WASHINGTON - More money could become available to compensate victims of the May 12 Amtrak derailment in Philadelphia and fund rail safety upgrades under a bipartisan transportation bill, introduced Tuesday and expected to race to passage in Congress this week.
Both provisions are small parts of a 1,300-page, five-year, roughly $300 billion package that touches on highway safety, railroad law, and road programs nationwide.
The measure, agreed to by House and Senate negotiators to reconcile competing transportation bills, would raise the accident liability cap for railroads to $295 million, up from a $200 million cap first set in 1997.
The increase was proposed specifically for victims of the Philadelphia crash, and would retroactively apply to their claims.
Personal injury lawyers have said the existing limit would not be enough to cover the damages related to the wreck, which killed eight and injured more than 200.
Under the new proposal, the cap for all rail accidents also will rise to around $295 million 30 days after the bill becomes law, and then be adjusted for inflation every five years. The initial increase reflects the change in inflation since the cap first was approved.
"When accidents occur, victims and their families should be adequately compensated and not subject to an outdated liability cap," said Sen. Bill Nelson (D., Fla.), who pushed to raise the limit. "This agreement will go a long way toward helping the victims and their families get the compensation they deserve."
Tom Kline, a Philadelphia lawyer who represents a dozen plaintiffs against Amtrak, called the change "a significant improvement" that creates the opportunity for "a more just result."
Amtrak has said it will not contest its liability for the derailment.
But lawyer Robert Mongeluzzi predicted that the $295 million limit still would not cover all of the damages.
He and Kline, who represent 29 of the roughly 70 people who have filed suit against Amtrak, pressed lawmakers for the change.
The final bill drops language that SEPTA officials had worried could be construed to override state law, which sets a much lower liability limit for accidents involving their rail lines. The compromise package also includes $199 million to help commuter railroads install Positive Train Control, a safety system that could have stopped the Philadelphia crash.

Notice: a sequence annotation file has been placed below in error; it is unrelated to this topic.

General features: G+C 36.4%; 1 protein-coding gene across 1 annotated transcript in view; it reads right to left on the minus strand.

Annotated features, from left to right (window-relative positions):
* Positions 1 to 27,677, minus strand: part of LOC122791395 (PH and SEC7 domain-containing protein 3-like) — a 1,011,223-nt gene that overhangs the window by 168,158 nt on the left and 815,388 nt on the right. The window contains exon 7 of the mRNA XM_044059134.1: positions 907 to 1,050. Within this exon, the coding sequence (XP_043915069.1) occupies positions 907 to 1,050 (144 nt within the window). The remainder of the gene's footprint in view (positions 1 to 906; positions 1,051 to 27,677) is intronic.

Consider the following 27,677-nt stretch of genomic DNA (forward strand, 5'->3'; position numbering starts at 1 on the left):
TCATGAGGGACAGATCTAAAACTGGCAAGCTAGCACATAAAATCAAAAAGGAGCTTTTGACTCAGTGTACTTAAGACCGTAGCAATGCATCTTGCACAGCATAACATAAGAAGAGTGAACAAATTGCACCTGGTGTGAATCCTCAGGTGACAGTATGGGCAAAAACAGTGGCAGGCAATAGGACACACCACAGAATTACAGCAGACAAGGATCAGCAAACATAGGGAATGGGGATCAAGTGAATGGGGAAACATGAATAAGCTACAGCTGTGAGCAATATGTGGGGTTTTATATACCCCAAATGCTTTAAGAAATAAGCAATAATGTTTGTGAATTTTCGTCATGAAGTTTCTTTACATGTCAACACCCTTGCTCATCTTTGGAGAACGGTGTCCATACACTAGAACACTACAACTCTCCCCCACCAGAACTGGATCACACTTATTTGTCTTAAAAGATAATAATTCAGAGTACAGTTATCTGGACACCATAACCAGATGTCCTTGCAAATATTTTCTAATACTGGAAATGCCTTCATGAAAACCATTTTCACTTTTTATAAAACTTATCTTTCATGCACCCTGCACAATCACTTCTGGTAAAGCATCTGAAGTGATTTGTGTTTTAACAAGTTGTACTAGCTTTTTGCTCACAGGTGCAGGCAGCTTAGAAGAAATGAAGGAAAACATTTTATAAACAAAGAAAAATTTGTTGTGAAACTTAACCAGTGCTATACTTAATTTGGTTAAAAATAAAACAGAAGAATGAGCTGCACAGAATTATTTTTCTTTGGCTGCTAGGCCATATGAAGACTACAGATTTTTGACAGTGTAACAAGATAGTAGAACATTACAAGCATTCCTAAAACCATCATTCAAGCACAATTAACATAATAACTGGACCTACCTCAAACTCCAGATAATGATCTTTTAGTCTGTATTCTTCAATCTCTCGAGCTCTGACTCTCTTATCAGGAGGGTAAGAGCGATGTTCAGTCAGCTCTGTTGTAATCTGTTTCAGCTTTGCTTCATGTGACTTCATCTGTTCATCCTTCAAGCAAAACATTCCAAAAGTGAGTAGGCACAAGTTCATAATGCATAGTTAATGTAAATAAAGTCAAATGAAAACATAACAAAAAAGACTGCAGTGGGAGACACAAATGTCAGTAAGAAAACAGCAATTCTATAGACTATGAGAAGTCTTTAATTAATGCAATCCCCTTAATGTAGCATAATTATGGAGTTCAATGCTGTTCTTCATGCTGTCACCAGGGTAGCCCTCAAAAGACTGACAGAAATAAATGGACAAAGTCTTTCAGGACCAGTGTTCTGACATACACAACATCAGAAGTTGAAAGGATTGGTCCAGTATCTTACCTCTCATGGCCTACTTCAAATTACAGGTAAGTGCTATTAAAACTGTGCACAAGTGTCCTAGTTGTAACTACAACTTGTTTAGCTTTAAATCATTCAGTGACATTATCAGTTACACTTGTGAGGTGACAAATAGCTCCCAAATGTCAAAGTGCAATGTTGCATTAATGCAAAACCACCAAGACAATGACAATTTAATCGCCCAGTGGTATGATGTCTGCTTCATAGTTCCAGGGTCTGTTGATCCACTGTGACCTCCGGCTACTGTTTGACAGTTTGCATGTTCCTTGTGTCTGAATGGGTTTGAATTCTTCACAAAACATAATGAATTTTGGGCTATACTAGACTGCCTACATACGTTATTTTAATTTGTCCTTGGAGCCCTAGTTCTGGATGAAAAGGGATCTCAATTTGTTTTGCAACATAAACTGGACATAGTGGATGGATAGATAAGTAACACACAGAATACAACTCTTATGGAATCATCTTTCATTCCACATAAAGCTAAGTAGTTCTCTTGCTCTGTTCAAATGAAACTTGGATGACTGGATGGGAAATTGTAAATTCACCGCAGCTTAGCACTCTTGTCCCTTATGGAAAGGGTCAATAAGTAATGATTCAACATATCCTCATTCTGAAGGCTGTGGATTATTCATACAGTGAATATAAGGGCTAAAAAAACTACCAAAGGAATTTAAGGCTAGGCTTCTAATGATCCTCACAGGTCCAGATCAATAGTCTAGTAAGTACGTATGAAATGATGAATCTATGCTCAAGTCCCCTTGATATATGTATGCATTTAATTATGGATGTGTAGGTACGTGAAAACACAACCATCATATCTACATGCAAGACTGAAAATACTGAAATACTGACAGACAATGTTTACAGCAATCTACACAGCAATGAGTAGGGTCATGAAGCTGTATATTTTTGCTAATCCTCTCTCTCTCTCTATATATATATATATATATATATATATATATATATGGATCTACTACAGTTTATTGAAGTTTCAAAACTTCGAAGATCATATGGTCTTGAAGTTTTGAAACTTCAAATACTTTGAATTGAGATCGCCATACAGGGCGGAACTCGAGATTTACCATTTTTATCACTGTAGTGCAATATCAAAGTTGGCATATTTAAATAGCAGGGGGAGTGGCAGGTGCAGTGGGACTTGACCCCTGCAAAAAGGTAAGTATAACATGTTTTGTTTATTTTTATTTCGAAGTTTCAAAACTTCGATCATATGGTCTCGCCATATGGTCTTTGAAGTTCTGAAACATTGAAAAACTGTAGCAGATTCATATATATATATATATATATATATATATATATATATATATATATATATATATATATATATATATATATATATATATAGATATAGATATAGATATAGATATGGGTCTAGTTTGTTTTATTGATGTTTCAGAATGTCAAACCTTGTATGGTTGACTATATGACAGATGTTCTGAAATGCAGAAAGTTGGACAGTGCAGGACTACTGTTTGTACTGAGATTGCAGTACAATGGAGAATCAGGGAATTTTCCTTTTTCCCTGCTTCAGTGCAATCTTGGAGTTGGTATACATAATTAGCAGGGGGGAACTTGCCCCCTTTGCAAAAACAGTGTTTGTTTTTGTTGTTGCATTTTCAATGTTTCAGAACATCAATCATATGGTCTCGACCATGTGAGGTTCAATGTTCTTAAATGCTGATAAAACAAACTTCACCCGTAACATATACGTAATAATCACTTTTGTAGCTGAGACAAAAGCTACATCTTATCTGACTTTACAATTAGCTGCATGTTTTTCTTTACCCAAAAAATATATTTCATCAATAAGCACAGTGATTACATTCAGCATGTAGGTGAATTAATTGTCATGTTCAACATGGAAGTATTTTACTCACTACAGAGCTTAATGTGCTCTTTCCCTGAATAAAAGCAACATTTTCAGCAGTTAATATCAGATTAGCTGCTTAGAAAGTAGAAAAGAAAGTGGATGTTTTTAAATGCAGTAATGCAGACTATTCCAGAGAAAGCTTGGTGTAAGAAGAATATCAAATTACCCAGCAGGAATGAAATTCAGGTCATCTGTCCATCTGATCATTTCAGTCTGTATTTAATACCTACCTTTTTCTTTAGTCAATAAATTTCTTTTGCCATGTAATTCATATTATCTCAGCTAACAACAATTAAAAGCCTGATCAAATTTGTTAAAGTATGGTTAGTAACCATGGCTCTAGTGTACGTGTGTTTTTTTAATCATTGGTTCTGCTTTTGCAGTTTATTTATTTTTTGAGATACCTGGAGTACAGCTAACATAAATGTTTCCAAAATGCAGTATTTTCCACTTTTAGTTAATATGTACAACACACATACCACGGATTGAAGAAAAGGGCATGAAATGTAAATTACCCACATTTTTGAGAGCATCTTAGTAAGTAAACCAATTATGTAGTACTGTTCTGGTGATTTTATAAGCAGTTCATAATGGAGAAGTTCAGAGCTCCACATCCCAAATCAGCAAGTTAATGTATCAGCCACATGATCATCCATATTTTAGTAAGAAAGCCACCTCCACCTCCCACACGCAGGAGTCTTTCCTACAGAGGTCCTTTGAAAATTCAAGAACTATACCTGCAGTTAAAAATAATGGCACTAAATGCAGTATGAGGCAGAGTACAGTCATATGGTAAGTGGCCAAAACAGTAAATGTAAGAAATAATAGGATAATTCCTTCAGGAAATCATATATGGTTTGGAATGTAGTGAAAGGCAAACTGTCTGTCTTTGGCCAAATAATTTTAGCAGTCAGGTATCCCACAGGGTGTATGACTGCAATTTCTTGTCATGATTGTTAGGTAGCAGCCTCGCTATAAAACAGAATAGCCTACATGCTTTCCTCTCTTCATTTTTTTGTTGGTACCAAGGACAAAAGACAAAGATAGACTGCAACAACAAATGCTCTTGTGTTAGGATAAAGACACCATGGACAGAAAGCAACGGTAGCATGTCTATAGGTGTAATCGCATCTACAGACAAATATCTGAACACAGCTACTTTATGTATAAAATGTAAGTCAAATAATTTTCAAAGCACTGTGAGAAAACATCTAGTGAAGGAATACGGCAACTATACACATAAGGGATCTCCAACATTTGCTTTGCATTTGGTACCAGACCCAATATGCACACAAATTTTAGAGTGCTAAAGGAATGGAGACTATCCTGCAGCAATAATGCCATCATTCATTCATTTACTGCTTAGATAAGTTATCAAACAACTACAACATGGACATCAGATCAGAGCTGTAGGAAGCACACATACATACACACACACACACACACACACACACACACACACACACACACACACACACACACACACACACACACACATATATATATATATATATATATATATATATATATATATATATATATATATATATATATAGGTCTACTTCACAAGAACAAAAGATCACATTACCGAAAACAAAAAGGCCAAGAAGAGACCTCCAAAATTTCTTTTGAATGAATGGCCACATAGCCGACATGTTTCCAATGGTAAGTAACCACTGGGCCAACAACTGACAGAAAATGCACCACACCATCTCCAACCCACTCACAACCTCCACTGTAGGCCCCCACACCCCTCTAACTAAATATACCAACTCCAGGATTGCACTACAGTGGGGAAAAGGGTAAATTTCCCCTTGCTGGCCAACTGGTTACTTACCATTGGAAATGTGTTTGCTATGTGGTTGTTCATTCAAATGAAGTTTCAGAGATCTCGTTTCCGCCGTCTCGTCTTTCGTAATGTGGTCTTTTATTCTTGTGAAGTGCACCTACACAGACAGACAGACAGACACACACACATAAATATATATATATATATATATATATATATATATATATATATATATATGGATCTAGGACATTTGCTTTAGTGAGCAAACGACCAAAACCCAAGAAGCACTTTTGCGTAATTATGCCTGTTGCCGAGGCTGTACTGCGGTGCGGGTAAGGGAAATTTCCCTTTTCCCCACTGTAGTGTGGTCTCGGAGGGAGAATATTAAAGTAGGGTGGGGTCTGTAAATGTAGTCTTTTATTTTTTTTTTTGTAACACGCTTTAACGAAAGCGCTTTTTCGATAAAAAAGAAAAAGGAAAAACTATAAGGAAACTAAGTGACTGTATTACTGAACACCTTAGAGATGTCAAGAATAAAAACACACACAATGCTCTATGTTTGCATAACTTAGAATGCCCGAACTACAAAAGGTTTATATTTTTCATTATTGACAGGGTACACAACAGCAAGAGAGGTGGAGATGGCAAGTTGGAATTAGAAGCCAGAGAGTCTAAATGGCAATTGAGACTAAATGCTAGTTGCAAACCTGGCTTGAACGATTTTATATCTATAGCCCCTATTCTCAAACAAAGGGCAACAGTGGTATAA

This will be the first time Congress has put money toward the system, said Sen. Barbara Boxer (D., Calif.).
Lawmakers in 2008 required major freight and passenger lines to install the system by the end of 2015, but scant progress has been made.
Commuter lines have complained about limited budgets as they tried to roll out the system. The new funding would cover a small piece of the cost - expected to top $12 billion.
An extension has given rail lines until at least 2018 to get the system running.
SEPTA is one of few railroads that says it is on track to complete installation this year, and Amtrak says it will have the system in place on the Northeast Corridor by year's end. NJ Transit says it needs several more years to get the system running.
The bill also would require passenger railroads to install cameras to monitor train crews - an idea backed by the National Transportation Safety Board and that could have helped identify the cause of the derailment in Port Richmond..
The Senate approved an increase in the liability limit and funding for Positive Train Control this year, but those provisions were subject to negotiations with the House.
Commuter railroads opposed an increase in the liability cap, warning that it could hike their insurance costs for the rare accidents in which the damages top $200 million.
Only one crash, in California in 2008, fit that description. In that case, a judge said he was forced to lower the awards to some victims in order to stay under the limit.